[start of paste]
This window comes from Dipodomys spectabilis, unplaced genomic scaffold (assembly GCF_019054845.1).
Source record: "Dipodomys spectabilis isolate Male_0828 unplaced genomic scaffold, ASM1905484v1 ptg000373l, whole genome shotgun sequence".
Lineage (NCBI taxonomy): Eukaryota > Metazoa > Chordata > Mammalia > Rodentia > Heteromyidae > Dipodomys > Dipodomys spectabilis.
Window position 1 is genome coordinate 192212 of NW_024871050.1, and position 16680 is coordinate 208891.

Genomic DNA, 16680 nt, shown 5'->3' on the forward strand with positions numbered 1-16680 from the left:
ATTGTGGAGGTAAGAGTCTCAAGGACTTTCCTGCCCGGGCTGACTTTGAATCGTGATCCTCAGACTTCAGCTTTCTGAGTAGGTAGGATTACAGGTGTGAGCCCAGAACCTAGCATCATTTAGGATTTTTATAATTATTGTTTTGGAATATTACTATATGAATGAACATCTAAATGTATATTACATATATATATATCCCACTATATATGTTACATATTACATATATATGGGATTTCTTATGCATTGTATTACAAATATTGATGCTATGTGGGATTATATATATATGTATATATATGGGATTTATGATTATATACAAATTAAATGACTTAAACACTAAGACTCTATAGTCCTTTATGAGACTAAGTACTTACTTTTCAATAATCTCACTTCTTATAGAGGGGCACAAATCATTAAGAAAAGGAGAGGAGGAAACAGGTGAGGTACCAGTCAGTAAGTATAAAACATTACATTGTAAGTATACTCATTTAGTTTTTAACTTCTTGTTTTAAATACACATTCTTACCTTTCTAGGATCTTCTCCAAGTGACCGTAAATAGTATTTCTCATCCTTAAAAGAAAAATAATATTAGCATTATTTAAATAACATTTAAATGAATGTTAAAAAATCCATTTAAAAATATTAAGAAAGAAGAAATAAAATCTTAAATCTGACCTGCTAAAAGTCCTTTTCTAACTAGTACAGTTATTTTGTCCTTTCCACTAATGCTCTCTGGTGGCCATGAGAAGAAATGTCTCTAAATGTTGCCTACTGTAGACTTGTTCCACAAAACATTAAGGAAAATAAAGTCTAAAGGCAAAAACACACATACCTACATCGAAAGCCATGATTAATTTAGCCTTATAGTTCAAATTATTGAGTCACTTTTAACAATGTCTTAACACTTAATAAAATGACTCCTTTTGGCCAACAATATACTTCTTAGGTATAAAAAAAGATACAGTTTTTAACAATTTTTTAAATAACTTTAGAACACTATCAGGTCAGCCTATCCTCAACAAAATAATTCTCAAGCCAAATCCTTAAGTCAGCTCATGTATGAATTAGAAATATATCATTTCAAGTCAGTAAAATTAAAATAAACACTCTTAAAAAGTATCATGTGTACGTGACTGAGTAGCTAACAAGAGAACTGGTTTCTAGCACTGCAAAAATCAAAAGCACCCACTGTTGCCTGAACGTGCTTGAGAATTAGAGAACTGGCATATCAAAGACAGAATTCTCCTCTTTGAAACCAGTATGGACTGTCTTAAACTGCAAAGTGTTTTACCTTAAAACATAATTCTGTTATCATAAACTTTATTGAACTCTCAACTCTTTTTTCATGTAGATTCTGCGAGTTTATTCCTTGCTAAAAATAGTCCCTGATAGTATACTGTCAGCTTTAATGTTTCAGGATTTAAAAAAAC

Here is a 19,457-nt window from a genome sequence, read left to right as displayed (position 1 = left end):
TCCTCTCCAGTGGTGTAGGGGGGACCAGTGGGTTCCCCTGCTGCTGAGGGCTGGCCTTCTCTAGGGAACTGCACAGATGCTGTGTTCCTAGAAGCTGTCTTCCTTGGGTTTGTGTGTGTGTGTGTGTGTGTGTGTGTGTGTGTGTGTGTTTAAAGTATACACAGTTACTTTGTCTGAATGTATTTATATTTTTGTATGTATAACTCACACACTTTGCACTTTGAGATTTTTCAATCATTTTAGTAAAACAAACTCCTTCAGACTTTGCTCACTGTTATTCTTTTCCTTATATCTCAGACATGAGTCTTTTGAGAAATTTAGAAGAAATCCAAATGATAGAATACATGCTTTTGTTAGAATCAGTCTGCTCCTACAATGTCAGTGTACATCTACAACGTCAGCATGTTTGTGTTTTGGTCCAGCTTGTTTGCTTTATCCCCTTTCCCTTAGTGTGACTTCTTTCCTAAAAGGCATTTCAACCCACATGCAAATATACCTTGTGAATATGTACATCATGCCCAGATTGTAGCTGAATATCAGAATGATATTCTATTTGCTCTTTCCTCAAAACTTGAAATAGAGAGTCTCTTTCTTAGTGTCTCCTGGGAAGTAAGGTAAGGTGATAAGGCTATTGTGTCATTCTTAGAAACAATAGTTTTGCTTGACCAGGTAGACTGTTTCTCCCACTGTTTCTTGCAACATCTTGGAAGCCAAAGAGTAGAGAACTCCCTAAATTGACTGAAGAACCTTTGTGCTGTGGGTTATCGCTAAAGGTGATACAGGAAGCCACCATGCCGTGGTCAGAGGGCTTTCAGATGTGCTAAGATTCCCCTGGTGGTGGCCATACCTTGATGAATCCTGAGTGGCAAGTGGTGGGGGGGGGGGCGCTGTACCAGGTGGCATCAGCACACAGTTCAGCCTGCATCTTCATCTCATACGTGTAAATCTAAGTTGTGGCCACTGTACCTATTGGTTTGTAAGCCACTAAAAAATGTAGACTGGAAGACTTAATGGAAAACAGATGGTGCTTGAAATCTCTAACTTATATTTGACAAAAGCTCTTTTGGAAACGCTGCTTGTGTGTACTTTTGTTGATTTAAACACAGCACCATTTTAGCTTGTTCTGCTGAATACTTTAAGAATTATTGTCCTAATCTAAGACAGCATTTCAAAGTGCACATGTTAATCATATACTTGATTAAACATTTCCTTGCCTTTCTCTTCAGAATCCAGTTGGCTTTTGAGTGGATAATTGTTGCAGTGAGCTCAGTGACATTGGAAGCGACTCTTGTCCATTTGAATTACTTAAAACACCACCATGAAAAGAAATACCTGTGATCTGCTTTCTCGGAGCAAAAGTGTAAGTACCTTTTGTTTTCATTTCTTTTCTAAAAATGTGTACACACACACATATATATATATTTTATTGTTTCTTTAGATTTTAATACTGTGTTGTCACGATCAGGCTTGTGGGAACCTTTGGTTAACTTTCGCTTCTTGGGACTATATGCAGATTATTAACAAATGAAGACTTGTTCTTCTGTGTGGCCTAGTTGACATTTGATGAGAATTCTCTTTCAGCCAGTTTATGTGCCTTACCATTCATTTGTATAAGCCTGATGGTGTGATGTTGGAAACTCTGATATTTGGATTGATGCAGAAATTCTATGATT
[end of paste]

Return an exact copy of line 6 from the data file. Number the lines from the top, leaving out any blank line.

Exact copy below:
ATTGTGGAGGTAAGAGTCTCAAGGACTTTCCTGCCCGGGCTGACTTTGAATCGTGATCCTCAGACTTCAGCTTTCTGAGTAGGTAGGATTACAGGTGTGAGCCCAGAACCTAGCATCATTTAGGATTTTTATAATTATTGTTTTGGAATATTACTATATGAATGAACATCTAAATGTATATTACATATATATATATCCCACTATATATGTTACATATTACATATATATGGGATTTCTTATGCATTGTATTACAAATATTGATGCTATGTGGGATTATATATATATGTATATATATGGGATTTATGATTATATACAAATTAAATGACTTAAACACTAAGACTCTATAGTCCTTTATGAGACTAAGTACTTACTTTTCAATAATCTCACTTCTTATAGAGGGGCACAAATCATTAAGAAAAGGAGAGGAGGAAACAGGTGAGGTACCAGTCAGTAAGTATAAAACATTACATTGTAAGTATACTCATTTAGTTTTTAACTTCTTGTTTTAAATACACATTCTTACCTTTCTAGGATCTTCTCCAAGTGACCGTAAATAGTATTTCTCATCCTTAAAAGAAAAATAATATTAGCATTATTTAAATAACATTTAAATGAATGTTAAAAAATCCATTTAAAAATATTAAGAAAGAAGAAATAAAATCTTAAATCTGACCTGCTAAAAGTCCTTTTCTAACTAGTACAGTTATTTTGTCCTTTCCACTAATGCTCTCTGGTGGCCATGAGAAGAAATGTCTCTAAATGTTGCCTACTGTAGACTTGTTCCACAAAACATTAAGGAAAATAAAGTCTAAAGGCAAAAACACACATACCTACATCGAAAGCCATGATTAATTTAGCCTTATAGTTCAAATTATTGAGTCACTTTTAACAATGTCTTAACACTTAATAAAATGACTCCTTTTGGCCAACAATATACTTCTTAGGTATAAAAAAAGATACAGTTTTTAACAATTTTTTAAATAACTTTAGAACACTATCAGGTCAGCCTATCCTCAACAAAATAATTCTCAAGCCAAATCCTTAAGTCAGCTCATGTATGAATTAGAAATATATCATTTCAAGTCAGTAAAATTAAAATAAACACTCTTAAAAAGTATCATGTGTACGTGACTGAGTAGCTAACAAGAGAACTGGTTTCTAGCACTGCAAAAATCAAAAGCACCCACTGTTGCCTGAACGTGCTTGAGAATTAGAGAACTGGCATATCAAAGACAGAATTCTCCTCTTTGAAACCAGTATGGACTGTCTTAAACTGCAAAGTGTTTTACCTTAAAACATAATTCTGTTATCATAAACTTTATTGAACTCTCAACTCTTTTTTCATGTAGATTCTGCGAGTTTATTCCTTGCTAAAAATAGTCCCTGATAGTATACTGTCAGCTTTAATGTTTCAGGATTTAAAAAAAC